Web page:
In 2016, Forbes Magazine named her one of their 30 under 30 in media and she was working on a book due to be published in 2020.


Do you think that the preposition "due" is necessary? Would it not be sufficient just: "… on a book to be published…"?

  • 1
    "Due to be" refers to something planned; "to be" alone refers to something destined, and often known after the event. I am due to be promoted on June 1st; John was a happy boy. He was to be unhappy in adulthood. Apr 20 '19 at 9:19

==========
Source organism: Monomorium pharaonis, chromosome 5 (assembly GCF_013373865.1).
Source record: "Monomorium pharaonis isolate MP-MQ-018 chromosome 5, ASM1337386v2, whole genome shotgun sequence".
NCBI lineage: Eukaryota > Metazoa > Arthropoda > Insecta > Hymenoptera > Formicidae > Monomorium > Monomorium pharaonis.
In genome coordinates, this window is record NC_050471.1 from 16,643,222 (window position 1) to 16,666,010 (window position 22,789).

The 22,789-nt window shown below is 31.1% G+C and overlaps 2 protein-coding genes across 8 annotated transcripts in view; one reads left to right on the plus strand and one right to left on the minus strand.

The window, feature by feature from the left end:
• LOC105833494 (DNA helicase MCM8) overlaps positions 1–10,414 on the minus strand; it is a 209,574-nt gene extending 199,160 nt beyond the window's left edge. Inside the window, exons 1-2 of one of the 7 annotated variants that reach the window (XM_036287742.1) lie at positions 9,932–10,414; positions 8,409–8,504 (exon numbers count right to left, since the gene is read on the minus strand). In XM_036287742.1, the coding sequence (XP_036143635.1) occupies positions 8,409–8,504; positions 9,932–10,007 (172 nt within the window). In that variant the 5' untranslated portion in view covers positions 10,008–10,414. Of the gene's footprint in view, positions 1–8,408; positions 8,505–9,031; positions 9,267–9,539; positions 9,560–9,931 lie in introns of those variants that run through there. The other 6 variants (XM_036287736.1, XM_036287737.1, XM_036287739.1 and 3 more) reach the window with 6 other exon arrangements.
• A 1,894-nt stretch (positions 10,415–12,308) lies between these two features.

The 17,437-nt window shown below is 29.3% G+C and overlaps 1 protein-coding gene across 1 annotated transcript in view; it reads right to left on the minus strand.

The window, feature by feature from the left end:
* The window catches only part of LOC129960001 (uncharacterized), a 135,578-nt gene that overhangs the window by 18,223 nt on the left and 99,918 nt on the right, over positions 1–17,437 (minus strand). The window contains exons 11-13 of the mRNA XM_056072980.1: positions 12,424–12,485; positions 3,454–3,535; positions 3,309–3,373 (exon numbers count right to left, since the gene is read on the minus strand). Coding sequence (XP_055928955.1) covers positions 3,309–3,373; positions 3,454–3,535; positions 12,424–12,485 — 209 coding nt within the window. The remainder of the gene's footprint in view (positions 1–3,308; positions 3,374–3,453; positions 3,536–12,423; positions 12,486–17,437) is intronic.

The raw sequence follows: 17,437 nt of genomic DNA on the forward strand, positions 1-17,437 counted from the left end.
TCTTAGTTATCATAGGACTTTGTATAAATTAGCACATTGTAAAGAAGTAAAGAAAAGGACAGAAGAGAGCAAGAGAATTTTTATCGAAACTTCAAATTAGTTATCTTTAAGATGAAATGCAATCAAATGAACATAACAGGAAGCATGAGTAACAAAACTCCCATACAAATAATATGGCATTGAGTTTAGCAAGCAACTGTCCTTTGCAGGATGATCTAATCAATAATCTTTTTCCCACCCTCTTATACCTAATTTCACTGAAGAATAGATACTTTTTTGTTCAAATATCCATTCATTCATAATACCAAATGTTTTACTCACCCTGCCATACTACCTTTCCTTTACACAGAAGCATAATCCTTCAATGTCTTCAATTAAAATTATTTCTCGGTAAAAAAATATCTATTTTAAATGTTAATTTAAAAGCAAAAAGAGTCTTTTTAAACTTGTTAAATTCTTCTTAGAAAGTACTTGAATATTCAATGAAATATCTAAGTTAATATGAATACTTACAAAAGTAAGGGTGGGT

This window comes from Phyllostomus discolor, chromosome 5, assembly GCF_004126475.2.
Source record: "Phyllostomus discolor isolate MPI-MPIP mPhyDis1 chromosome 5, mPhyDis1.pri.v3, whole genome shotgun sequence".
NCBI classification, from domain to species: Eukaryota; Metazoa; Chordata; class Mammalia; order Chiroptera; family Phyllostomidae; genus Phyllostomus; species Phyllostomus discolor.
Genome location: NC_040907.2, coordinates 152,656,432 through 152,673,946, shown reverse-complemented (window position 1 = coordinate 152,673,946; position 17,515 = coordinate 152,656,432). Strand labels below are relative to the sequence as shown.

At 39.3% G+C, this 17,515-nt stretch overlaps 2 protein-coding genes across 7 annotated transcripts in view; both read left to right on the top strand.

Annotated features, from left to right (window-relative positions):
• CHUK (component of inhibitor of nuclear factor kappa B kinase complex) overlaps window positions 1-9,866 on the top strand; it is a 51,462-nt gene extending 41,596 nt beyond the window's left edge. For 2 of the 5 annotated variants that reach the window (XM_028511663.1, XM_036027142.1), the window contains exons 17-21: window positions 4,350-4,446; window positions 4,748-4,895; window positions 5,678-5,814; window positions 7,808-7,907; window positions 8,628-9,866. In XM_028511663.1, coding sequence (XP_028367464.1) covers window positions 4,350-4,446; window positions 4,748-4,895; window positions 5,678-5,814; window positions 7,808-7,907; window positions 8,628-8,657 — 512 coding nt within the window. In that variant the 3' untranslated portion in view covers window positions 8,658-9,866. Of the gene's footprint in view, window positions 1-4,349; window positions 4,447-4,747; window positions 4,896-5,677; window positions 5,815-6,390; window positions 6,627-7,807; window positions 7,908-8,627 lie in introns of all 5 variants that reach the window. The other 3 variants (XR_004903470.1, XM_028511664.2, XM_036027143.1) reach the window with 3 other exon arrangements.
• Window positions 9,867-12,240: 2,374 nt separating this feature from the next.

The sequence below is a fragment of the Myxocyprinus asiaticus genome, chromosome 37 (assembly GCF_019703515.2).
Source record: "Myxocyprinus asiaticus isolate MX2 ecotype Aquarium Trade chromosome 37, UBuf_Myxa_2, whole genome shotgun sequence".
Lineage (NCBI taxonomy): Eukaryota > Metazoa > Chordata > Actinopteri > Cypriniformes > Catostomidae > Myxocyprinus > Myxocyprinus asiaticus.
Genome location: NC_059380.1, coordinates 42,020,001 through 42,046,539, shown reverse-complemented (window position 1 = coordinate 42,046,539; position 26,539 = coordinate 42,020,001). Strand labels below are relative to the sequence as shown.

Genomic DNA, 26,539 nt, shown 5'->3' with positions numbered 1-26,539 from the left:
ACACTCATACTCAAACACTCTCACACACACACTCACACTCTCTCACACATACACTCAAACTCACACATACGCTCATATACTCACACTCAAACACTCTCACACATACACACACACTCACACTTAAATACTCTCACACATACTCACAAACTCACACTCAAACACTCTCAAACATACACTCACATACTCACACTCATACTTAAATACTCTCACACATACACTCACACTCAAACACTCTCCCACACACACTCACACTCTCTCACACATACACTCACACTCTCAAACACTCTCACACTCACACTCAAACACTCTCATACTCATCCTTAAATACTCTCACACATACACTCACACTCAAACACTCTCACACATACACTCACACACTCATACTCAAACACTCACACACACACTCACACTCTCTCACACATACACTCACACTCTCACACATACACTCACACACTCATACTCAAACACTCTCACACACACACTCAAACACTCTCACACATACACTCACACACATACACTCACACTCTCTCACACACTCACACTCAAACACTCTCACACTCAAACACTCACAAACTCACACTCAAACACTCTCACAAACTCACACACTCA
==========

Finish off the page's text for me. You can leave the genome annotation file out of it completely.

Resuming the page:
I think, you can omit "due" in this case but then you'll lose some extra meaning.

According to Merriam-Webster's Dictionary :



: Expected at or planned for at a certain time.

with infinitive

 ‘talks are due to adjourn tomorrow’

When you use only the Infinitive after a noun, you just indicate its function or purpose.

Though in your sentence there is a future time indication (in 2020), so omitting "due" is not so essential.

Your Answer

By clicking “Post Your Answer”, you agree to our terms of service, privacy policy and cookie policy

Not the answer you're looking for? Browse other questions tagged or ask your own question.